Yellowstone – My Favorite and Least Place to Film Nature and Wildlife

YYellowstone National Park. Just typing the name fills me head with all kinds of amazing imagery.

I first travelled to Yellowstone in the eighties and it was love at first sight. Armed with a Pentax Super Program camera, I easily shoot ten rolls of slide film a day. (That’s 360 images for those to young to remember the film days of photography. 🙂 )Ten rolls might not seem like a lot but the cost of professional slide film and processing, that was over $200 a day. Hard to imagine back then I could rack up over a thousand dollars in film and processing costs shooting for a week in Yellowstone.

Yellowstone is an island surrounded by seas of progress and politics. Unfortunately, wildlife can’t read signs and don’t realize they are leaving the park boundaries and the protection of the park.

Just recently I read a story about a bunch of hunters lined up on a road just outside the park boundary which by itself is illegal. A couple hunters then went into the park and drove a herd of elk towards the waiting hunters, which is illegal again. The hunters then opened fire into the running herd, which again, is illegal, killing several elk.

Bison that leave the park are often rounded up and sent to slaughter over an unfounded fear that a disease they often carry will be transmitted to cattle. Elk carry the same exact disease but they are spared because people pay big money for the privilege of killing them. The park has even started rounding up bison INSIDE the park to be sent to slaughter on the premise that the land can’t support 4000 bison. The land can’t support as many elk as there are so they have to be fed outside the park so that they can survive to be hunted. So why isn’t the park rounding up elk and sending them to slaughter like the bison?

One of the most disturbing things about Yellowstone for a nature and wildlife filmmaker is that they require you to have a filming permit to shoot and video in the park if it’s not for your own personal use. You can shoot all the photographs you want and sell them for millions of dollars but if you can’t use any video of the park to promote your photography site.

In order to shoot “commercially” in the park you have to submit an application along with $200 to the park film office. You need to have a $1,000,000 liability insurance policy with the National Park Service listed as an additional insured. You need to provide the park with an itinerary of where you will be and when. I guess if there’s a pack of wolves alongside the road and you are supposed to be at Old Faithful, guess you better not stop to film the wolves.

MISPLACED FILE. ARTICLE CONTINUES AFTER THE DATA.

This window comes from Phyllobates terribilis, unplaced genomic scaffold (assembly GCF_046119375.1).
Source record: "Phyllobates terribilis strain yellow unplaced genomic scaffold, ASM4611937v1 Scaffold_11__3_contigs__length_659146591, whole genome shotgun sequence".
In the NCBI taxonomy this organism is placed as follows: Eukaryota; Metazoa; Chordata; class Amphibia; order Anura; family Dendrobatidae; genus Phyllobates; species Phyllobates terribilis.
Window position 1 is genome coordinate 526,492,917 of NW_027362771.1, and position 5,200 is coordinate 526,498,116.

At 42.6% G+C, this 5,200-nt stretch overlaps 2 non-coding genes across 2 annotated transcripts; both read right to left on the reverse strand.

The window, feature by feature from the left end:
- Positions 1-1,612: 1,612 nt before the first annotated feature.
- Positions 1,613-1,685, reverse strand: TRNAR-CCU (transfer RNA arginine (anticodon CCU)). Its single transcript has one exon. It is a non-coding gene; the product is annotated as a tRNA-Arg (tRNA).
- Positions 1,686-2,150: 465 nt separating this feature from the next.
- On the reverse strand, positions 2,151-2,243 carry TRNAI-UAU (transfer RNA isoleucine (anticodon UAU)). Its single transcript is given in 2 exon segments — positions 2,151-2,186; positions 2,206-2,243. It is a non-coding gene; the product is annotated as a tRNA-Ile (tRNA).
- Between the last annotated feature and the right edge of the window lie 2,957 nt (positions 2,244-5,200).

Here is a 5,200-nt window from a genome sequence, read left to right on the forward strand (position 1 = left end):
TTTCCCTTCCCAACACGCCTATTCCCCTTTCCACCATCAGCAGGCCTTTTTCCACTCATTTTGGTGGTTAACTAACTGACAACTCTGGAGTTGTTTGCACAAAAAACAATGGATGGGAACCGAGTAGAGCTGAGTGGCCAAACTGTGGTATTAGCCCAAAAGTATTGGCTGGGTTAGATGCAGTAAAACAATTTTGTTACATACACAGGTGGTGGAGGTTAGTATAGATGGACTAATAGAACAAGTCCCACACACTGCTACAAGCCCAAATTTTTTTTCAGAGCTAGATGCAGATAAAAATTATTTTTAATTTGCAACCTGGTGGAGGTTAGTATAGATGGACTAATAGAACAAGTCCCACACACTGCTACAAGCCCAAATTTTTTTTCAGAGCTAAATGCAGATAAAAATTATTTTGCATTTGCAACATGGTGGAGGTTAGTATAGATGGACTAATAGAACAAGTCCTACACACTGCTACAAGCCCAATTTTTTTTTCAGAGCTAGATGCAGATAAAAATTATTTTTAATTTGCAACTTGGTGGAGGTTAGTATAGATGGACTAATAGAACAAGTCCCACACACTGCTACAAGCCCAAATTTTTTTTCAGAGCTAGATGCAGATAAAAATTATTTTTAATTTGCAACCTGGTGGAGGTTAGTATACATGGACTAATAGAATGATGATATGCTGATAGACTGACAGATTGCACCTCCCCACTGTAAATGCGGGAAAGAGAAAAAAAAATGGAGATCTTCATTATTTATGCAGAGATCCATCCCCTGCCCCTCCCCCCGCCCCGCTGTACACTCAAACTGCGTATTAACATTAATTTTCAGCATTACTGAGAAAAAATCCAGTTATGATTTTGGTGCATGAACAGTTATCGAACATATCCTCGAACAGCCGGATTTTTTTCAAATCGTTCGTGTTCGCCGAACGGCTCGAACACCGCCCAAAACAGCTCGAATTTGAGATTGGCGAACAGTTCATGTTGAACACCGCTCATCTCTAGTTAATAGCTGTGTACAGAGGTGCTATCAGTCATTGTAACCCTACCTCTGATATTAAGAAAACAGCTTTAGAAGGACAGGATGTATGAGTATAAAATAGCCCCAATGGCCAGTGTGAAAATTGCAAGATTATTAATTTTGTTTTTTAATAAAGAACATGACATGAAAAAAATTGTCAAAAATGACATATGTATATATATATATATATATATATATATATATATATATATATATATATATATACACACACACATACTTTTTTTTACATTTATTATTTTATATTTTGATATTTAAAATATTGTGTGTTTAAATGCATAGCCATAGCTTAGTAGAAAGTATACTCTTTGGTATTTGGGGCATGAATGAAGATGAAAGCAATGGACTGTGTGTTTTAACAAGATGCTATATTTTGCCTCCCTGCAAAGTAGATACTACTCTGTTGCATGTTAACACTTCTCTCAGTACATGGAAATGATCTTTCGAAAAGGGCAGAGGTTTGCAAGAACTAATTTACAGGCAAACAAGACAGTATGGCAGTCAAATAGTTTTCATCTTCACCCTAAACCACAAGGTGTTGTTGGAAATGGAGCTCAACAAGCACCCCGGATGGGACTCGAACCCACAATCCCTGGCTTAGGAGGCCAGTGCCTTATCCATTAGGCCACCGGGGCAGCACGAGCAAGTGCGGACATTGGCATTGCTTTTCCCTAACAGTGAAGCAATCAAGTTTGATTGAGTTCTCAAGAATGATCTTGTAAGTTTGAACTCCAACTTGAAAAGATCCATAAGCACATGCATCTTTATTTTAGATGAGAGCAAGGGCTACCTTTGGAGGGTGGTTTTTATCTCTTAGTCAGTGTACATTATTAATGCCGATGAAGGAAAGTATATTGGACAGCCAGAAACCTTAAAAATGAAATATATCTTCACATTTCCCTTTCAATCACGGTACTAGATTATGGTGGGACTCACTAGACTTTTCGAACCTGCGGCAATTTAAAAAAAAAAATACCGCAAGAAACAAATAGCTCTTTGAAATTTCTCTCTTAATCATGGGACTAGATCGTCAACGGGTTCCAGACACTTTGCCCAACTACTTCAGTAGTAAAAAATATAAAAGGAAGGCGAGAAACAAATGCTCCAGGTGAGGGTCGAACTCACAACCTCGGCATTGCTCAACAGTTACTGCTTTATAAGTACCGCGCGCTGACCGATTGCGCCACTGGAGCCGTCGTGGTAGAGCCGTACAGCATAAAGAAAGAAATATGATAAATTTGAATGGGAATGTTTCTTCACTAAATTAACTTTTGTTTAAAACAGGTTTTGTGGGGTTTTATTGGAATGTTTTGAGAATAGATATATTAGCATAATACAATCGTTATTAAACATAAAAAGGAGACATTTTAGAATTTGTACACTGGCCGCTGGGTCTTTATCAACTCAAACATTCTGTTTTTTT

On top of all that, you will have to pay $65 an hour for an off duty ranger to stand next to you on the boardwalks because your tripod is a tripping hazard. Now, you can use the same tripod that a Nat Geo photographer is using but as long as they are shooting photographs and not video, no escort is needed.

I had to cancel a winter photography workshop with a Nat Geo photographer because it was going to cost me over $4k just to have a ranger follow me around.

It’s ironic that the person that heads up the film office, their salary is paid with the money the park takes in for film permits. So of course it’s in their best interest to require permits as often as possible.

So while I go film in Yellowstone every time I’m in Montana and Wyoming, I keep all that amazing footage for myself.

You can see footage I shot before the new rules took effect but everything I’ve filmed recently in Yellowstone sits on my hard drives, waiting for the law to change.

Now quite a few friends of mine and people I follow film regularly in Yellowstone and publish their footage to support workshops they’re giving, prints they’re selling or to promote their website and Facebook page. All illegal without a permit according to the Yellowstone film office.  Most really don’t care. They say it’s a public place, their taxes pay to keep the park open and they aren’t doing anything that the general public is allowed to do.

So what to do? I mean does it really make sense that you can shoot images with a Nikon DSLR and sell them without needing a permit but if you flip a switch and start shooting video you do?  What would you do? leave a comment below and let me know what you think?
And as always, shoot the ordinary and make it extraordinary!

Kevin J Railsback is a wildlife and nature filmmaker

By | 2016-11-06T09:38:56+00:00 April 29th, 2016|Categories: A to Z Challenge 2016|0 Comments

About the Author:

Award-winning filmmaker Kevin J Railsback has traveled as far as Africa to test HD cameras for Panasonic. His stunning nature and wildlife footage has appeared in productions on National Geographic, Animal Planet, Discovery Channel as well as in commercials for such corporate giants as AT&T.

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